Summary of Study ST001834

This data is available at the NIH Common Fund's National Metabolomics Data Repository (NMDR) website, the Metabolomics Workbench, https://www.metabolomicsworkbench.org, where it has been assigned Project ID PR001158. The data can be accessed directly via it's Project DOI: 10.21228/M8199Q This work is supported by NIH grant, U2C- DK119886.

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This study contains a large results data set and is not available in the mwTab file. It is only available for download via FTP as data file(s) here.

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Study IDST001834
Study TitleA metabolomics comparison of plant-based meat and grass-fed meat indicates large nutritional differences despite comparable nutrition facts labels
Study SummaryA new generation of plant-based meat alternatives—formulated to mimic the taste and nutritional composition of red meat—have attracted considerable consumer interest, research attention, and media coverage. This has raised questions of whether plant-based meat alternatives represent proper nutritional replacements to animal meat. Given that food sources have considerable complexity and contain a wide variety of nutrients (e.g., phenols, anti-oxidants, peptides, amino acids, fatty acids, and other carboxylic acids), the majority of which do not appear on nutrition labels, it is important to explore expanded nutrient profiles when determining whether beef and plant-based meat alternatives are nutritionally interchangeable. Important nutritional differences may exist between beef and novel plant-based alternatives, given their materials origin; however, this has not been thoroughly assessed. Given the scientific and commercial interest in plant-based meat alternatives, the goal of our study was to use untargeted metabolomics to provide an in-depth comparison of the metabolite profiles of grass-fed ground beef and a popular plant-based meat alternative.
Institute
Duke University
Last Namevan Vliet
First NameStephan
Address300 N Duke Street
Emailstephan.vanvliet@duke.edu
Phone2177785001
Submit Date2021-06-03
Raw Data AvailableYes
Raw Data File Type(s)cdf
Analysis Type DetailGC-MS
Release Date2021-06-24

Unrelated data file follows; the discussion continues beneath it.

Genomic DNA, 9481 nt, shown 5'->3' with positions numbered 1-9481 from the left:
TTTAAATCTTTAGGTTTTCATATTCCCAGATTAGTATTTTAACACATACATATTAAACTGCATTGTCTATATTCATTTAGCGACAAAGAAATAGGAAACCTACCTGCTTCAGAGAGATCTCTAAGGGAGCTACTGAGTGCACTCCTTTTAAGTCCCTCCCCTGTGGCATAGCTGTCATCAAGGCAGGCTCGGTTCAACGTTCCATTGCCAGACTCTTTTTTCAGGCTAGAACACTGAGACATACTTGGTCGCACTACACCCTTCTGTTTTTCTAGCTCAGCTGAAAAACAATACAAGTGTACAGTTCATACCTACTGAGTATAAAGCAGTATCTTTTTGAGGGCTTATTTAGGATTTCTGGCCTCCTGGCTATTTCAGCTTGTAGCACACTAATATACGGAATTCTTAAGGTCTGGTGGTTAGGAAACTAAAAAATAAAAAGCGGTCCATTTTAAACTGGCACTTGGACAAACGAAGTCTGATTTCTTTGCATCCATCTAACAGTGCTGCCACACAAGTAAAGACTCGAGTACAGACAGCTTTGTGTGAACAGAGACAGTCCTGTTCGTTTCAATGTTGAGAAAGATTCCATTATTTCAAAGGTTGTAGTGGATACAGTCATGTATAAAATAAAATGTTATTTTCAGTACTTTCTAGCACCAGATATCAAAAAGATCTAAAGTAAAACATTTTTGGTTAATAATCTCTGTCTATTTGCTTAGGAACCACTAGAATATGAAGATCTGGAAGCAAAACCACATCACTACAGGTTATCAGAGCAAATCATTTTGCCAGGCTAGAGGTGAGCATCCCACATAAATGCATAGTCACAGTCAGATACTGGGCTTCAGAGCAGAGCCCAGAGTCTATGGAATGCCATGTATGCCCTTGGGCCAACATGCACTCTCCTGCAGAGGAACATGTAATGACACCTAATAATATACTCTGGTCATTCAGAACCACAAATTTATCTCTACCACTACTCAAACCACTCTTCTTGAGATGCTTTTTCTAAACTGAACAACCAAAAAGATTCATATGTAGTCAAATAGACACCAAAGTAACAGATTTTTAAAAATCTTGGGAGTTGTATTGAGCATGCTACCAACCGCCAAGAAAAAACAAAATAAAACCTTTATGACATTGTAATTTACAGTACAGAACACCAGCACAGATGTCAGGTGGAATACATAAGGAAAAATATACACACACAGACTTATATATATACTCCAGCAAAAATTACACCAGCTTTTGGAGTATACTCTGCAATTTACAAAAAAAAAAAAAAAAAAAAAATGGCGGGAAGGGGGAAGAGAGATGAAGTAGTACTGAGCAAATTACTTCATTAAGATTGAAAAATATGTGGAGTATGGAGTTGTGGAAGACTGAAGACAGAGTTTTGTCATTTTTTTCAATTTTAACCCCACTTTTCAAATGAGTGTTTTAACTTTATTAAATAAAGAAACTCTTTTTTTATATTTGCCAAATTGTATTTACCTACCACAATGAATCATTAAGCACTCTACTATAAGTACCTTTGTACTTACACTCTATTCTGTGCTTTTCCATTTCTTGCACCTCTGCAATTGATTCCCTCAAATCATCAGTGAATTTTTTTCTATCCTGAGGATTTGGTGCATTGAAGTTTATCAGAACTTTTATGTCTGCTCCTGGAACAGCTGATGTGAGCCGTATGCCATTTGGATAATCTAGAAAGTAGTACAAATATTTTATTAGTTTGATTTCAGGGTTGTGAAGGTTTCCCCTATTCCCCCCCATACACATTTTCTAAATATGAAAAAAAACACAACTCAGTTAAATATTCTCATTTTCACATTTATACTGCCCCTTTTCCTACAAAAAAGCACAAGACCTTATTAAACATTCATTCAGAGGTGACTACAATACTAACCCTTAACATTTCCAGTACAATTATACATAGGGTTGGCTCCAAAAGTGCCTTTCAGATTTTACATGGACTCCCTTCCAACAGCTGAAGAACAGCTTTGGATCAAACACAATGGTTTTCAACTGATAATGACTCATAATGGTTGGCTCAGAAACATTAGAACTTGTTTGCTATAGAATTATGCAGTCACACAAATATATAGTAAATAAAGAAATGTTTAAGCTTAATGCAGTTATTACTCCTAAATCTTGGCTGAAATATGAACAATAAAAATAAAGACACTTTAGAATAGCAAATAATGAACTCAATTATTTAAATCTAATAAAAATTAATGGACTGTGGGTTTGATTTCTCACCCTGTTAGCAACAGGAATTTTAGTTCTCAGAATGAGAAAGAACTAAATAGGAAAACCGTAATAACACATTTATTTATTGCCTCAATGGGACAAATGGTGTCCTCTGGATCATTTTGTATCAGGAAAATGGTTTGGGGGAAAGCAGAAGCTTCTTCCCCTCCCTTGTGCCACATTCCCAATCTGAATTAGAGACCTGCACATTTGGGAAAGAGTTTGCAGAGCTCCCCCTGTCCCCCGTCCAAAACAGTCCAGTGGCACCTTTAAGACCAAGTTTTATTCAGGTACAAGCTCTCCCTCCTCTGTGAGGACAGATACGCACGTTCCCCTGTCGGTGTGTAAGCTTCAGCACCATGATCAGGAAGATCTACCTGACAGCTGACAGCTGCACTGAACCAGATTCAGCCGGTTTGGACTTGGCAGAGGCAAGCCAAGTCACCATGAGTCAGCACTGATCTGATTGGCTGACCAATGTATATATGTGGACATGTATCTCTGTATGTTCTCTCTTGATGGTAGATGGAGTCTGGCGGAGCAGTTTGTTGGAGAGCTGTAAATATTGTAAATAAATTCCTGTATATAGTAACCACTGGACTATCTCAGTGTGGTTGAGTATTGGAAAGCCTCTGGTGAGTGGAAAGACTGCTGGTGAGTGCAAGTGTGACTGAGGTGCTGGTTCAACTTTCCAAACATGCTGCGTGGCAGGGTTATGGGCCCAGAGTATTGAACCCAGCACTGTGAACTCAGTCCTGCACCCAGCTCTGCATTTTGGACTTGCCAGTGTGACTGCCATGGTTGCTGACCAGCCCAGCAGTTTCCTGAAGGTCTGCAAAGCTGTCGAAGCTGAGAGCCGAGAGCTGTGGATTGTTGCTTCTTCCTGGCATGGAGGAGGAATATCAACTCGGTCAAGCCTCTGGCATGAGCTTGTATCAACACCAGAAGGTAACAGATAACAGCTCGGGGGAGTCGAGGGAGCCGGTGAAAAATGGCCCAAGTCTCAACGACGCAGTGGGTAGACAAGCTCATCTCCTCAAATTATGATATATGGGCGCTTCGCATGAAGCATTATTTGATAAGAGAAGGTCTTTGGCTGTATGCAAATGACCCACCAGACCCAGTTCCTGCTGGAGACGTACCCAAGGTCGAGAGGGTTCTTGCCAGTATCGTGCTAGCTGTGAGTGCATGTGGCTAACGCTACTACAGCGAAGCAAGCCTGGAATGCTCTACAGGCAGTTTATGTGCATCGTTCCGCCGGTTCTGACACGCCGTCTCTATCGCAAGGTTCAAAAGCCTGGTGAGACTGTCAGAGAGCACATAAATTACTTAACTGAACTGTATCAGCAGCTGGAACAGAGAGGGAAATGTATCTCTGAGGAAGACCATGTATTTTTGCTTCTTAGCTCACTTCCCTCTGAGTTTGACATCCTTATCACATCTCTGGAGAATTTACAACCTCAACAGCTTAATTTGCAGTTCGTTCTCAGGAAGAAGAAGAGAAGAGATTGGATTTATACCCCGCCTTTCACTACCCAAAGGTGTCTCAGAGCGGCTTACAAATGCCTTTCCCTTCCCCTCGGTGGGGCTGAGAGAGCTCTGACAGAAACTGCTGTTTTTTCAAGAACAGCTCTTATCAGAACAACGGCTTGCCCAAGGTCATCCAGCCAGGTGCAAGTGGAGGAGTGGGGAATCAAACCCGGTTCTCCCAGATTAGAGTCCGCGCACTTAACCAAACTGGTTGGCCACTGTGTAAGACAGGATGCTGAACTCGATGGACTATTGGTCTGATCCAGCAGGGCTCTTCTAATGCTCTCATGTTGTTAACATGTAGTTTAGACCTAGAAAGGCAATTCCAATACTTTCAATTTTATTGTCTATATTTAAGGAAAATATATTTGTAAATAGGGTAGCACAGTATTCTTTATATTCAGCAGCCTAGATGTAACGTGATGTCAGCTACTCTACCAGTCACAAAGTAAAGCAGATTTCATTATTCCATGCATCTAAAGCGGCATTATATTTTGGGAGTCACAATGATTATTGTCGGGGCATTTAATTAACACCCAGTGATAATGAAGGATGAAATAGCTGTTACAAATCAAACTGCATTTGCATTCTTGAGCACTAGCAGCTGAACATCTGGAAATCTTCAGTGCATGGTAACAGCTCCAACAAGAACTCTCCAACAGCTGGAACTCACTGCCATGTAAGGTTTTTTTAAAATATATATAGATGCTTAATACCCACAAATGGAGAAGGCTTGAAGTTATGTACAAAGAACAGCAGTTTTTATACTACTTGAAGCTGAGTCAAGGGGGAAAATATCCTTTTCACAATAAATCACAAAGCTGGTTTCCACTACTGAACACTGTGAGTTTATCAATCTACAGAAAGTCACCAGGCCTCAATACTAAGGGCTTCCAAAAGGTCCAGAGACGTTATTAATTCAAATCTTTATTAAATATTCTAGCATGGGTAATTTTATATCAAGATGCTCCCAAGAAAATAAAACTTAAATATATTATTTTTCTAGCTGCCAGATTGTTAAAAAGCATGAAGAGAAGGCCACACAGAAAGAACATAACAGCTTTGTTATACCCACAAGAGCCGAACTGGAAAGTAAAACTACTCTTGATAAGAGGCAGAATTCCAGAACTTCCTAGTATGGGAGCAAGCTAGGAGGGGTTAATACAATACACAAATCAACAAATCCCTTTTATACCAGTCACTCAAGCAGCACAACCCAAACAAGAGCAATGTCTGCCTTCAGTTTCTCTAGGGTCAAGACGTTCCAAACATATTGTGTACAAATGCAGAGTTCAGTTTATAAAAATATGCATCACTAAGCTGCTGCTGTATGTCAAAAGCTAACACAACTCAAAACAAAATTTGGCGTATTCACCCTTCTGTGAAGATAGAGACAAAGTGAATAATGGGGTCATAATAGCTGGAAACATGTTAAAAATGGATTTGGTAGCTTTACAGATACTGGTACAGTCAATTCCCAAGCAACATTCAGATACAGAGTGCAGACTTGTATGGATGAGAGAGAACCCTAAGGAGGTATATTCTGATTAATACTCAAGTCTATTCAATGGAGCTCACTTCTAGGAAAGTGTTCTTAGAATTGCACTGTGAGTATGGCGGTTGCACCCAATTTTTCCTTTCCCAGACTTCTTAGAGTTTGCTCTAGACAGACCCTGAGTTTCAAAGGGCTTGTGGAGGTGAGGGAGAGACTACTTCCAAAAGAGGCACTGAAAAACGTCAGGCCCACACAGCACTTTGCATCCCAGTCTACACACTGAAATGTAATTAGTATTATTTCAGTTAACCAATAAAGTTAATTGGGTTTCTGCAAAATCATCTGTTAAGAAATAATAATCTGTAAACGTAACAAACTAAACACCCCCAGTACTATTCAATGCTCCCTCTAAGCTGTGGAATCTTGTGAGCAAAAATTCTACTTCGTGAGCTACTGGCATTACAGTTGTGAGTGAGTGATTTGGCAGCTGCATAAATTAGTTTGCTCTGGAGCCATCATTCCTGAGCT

Release Version1
Stephan van Vliet Stephan van Vliet
https://dx.doi.org/10.21228/M8199Q
ftp://www.metabolomicsworkbench.org/Studies/ application/zip

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Project:

Project ID:PR001158
Project DOI:doi: 10.21228/M8199Q
Project Title:A metabolomics comparison of plant-based meat and grass-fed meat indicates large nutritional differences despite comparable nutrition facts labels
Project Summary:A new generation of plant-based meat alternatives—formulated to mimic the taste and nutritional composition of red meat—have attracted considerable consumer interest, research attention, and media coverage. This has raised questions of whether plant-based meat alternatives represent proper nutritional replacements to animal meat. Given that food sources have considerable complexity and contain a wide variety of nutrients (e.g., phenols, anti-oxidants, peptides, amino acids, fatty acids, and other carboxylic acids), the majority of which do not appear on nutrition labels, it is important to explore expanded nutrient profiles when determining whether beef and plant-based meat alternatives are nutritionally interchangeable. Important nutritional differences may exist between beef and novel plant-based alternatives, given their materials origin; however, this has not been thoroughly assessed. Given the scientific and commercial interest in plant-based meat alternatives, the goal of our study was to use untargeted metabolomics to provide an in-depth comparison of the metabolite profiles of grass-fed ground beef and a popular plant-based meat alternative.
Institute:Duke University
Last Name:van Vliet
First Name:Stephan
Address:300 North Duke Street, Durham, North Carolina, 27701, USA
Email:stephan.vanvliet@duke.edu
Phone:12177785001
Funding Source:No funding was received for this work.

Subject:

Subject ID:SU001911
Subject Type:Food item
Subject Species:-

Factors:

Subject type: Food item; Subject species: - (Factor headings shown in green)

mb_sample_id local_sample_id Treatment
SA170614GB-15Ground Beef
SA170615GB-13Ground Beef
SA170616GB-12Ground Beef
SA170617GB-16Ground Beef
SA170618GB-17Ground Beef
SA170619GB-1Ground Beef
SA170620GB-18Ground Beef
SA170621GB-11Ground Beef
SA170622GB-14Ground Beef
SA170623GB-5Ground Beef
SA170624GB-4Ground Beef
SA170625GB-10Ground Beef
SA170626GB-2Ground Beef
SA170627GB-6Ground Beef
SA170628GB-3Ground Beef
SA170629GB-7Ground Beef
SA170630GB-8Ground Beef
SA170631GB-9Ground Beef
SA170632PB-14Plant-based meat alternative
SA170633PB-12Plant-based meat alternative
SA170634PB-13Plant-based meat alternative
SA170635PB-15Plant-based meat alternative
SA170636PB-17Plant-based meat alternative
SA170637PB-11Plant-based meat alternative
SA170638PB-18Plant-based meat alternative
SA170639PB-16Plant-based meat alternative
SA170640PB-1Plant-based meat alternative
SA170641PB-4Plant-based meat alternative
SA170642PB-3Plant-based meat alternative
SA170643PB-2Plant-based meat alternative
SA170644PB-5Plant-based meat alternative